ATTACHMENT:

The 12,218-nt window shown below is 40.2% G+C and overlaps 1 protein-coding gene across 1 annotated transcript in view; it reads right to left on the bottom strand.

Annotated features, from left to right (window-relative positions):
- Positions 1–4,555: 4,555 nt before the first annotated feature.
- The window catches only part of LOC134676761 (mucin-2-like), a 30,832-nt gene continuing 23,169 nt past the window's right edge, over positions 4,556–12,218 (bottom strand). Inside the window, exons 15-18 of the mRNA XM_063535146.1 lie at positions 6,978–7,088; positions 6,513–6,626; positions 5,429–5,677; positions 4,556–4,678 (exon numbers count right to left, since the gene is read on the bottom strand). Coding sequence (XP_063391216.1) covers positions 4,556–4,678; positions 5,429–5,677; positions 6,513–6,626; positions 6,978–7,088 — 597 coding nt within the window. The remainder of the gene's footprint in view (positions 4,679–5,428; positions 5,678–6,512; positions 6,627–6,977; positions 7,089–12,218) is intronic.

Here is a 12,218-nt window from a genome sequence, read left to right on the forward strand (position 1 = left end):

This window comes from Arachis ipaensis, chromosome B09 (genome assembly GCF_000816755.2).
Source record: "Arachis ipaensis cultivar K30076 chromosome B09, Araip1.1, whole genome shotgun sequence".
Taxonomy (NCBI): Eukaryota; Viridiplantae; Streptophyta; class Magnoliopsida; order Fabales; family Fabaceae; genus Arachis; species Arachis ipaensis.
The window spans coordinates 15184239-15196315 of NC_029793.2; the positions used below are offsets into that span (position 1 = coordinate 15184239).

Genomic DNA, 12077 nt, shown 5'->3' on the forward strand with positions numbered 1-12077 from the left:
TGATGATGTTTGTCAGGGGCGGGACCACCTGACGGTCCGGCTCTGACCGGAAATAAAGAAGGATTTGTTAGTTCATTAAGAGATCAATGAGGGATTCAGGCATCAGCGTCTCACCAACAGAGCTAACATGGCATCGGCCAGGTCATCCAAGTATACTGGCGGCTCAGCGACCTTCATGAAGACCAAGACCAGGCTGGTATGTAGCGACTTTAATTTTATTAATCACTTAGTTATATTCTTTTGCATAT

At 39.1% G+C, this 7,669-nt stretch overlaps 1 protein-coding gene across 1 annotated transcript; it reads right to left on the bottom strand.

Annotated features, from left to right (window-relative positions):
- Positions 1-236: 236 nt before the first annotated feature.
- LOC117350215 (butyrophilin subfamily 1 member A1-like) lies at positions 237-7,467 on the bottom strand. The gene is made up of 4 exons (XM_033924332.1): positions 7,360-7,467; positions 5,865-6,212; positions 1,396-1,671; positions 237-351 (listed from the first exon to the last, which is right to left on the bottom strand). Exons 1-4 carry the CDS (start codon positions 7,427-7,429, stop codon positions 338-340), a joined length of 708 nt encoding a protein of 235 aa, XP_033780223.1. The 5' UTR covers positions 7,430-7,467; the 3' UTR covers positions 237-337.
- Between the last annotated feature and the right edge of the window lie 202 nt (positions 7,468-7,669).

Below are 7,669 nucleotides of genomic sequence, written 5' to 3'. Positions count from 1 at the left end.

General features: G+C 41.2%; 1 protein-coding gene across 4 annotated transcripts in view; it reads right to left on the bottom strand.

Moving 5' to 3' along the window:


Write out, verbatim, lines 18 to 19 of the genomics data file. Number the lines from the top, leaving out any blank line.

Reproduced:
General features: G+C 41.2%; 1 protein-coding gene across 4 annotated transcripts in view; it reads right to left on the bottom strand.

Moving 5' to 3' along the window: